And i rode MOAB!!! and i surprisingly got around 85 miles on my tanks, i ran out of gas at about 86 miles on my first tank but i was riding the bike pretty hard and was doing some slow rocky stuff too. The bike was did just great and i had absolutely no problems with it. it started up every time i kicked it and it is a great trail bike. ill have to get a bigger tank so if anyone has one laying around let me know!!!

Posted Image

  • Ryan426

Posted October 18, 2011 - 06:00 PM


.....ill have to get a bigger tank so if anyone has one laying around let me know!!!

I have a 3.4 gallon IMS tank on my YZ426. I'll trade ya for a stock one.

  • rknaub

Posted August 28, 2012 - 07:43 PM


This is an awesome bolt-on mod that worked great for me. Thank you so much for the write up!

For help with an all DC system like mine, using a regulator / rectifier check here:


Edited by rknaub, August 29, 2012 - 08:18 PM.

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  • YZ426fdesertrat

Posted May 01, 2013 - 03:00 PM


Yes you can. However when you install the dc rectifier/ battery you will have to separate and isolate the dc floating ground from the ac chassis ground.
I currently run a wr stator and flywheel on a yz with a pure ac circuit powering a 100watt halogen. I love the reliability of it.

  • 90atk

Posted July 04, 2014 - 02:39 PM


can you run any type of head light on ac? can a led tail light run off ac?

  • grayracer513

Posted July 05, 2014 - 11:42 AM


LED's will run on AC, sort of.


AC reverses polarity cyclically, which is why it's called alternating current.  Light Emitting Diodes are like all other diodes in the sense that they will conduct electricity only on one polarity.  When the positive and negative are correctly oriented, the diode is forward biased, current flows, and it lights.  Reverse the polarity, the diode is reverse biased, current is blocked, no light.


An LED connected to AC will glow only the half of the time that the current is forward biased, but if the LED glows visibly very quickly when forward biased, and the cyclic rate of the current is fairly fast, say 50Hz or over, the "flicker" isn't visible.  The frequency of current generated by a rotor with 6 magnets over a single coil is about 100 at 1000 RPM, so the light should appear steady.  "Switching" diodes constantly at such a high rate may or may not shorten their expected life, depending on the construction of the specific diode.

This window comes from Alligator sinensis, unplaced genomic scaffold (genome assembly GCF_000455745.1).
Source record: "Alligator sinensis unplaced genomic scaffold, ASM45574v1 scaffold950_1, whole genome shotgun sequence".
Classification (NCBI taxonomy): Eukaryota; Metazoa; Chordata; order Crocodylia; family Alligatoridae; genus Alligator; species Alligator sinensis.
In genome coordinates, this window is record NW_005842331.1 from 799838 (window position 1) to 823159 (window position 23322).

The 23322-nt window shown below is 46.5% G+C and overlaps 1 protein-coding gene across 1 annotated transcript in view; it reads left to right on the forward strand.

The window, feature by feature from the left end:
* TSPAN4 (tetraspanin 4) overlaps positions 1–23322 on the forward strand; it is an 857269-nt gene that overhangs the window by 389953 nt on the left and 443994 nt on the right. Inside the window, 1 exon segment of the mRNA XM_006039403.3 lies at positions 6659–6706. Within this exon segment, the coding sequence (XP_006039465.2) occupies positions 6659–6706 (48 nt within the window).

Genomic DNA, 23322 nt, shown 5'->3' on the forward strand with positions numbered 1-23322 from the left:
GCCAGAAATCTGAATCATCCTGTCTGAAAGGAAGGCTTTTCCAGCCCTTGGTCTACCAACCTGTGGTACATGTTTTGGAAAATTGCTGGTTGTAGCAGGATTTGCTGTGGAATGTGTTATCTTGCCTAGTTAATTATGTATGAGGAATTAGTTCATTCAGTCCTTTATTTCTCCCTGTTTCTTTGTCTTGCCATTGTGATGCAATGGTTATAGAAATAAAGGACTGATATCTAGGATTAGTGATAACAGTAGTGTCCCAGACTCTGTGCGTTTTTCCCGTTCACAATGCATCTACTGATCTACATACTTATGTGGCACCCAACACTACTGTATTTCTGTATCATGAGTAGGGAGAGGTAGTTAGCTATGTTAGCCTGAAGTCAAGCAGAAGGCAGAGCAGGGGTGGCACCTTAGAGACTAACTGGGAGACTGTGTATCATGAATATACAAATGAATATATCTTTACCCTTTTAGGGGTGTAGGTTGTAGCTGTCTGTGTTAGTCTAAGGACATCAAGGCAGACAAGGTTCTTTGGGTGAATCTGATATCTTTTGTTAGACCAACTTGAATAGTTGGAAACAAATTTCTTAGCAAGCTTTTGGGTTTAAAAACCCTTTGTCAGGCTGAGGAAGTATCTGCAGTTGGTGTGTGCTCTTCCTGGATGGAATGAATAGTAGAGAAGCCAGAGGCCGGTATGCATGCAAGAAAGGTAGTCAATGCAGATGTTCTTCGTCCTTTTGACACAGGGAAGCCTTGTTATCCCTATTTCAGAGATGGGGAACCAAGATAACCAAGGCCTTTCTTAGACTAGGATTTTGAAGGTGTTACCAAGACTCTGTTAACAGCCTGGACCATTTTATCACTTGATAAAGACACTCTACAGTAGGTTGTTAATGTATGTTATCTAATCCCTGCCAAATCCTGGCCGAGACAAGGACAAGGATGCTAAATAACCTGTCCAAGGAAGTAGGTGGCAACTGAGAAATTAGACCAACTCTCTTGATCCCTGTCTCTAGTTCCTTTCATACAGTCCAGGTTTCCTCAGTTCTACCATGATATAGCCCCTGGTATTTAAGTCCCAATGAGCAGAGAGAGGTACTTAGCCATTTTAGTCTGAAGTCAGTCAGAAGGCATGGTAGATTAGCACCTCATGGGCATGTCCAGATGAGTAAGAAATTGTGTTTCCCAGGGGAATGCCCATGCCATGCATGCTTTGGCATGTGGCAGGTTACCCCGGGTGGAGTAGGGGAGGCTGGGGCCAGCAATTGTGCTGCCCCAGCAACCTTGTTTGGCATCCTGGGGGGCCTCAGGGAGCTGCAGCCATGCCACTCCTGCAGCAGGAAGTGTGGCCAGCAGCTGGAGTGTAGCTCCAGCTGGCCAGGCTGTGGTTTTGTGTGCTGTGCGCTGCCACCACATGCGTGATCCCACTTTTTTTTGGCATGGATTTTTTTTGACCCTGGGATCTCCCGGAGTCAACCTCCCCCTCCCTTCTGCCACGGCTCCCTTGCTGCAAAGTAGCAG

• 90atk

Posted July 05, 2014 - 04:50 PM


is that the same for say an h4 headlight bulb? will it shorten the life of it or does that only apply to led's? or is it better off to run it dc with a battery?

  • Zeppy1311

Posted July 10, 2014 - 10:08 PM


Ooooo good question I want to know this also

  • 90atk

Posted July 11, 2014 - 03:41 PM


i talked to a friend at work and he says ac will run any light fine with out shortening the life that only applys to led's on ac. i guess you can convert it to dc with a rectifyer but then you would also have to run a battery.

  • grayracer513

Posted July 11, 2014 - 04:26 PM


Running DC does not require a battery. A battery requires running DC.

  • jwoue92

Posted May 09, 2015 - 08:01 PM


I'm in the process of wiring my bike for this exact set up blbiker56 is running. I feel like a cave man when it comes to wiring and I'm confused how to


wire the regulator/rectifier into the system. I do not want to run a battery and the only detailed information I can find on this setup includes converting


to DC and installing a small battery in the airbox. I have literally everything needed for the conversion, but do I still need a


rectifier instead of the simple AC regulator I have? Thanks for any help